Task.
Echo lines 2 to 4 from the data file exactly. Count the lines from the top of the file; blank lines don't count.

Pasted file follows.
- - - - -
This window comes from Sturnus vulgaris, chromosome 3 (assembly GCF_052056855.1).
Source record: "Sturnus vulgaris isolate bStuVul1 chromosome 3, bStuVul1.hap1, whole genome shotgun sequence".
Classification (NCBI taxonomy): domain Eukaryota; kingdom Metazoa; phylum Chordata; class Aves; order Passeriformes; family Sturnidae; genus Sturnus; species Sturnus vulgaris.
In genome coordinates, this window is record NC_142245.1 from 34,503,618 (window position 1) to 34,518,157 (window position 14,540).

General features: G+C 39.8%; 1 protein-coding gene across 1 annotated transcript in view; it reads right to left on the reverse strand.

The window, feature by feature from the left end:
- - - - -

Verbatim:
Source record: "Sturnus vulgaris isolate bStuVul1 chromosome 3, bStuVul1.hap1, whole genome shotgun sequence".
Classification (NCBI taxonomy): domain Eukaryota; kingdom Metazoa; phylum Chordata; class Aves; order Passeriformes; family Sturnidae; genus Sturnus; species Sturnus vulgaris.
In genome coordinates, this window is record NC_142245.1 from 34,503,618 (window position 1) to 34,518,157 (window position 14,540).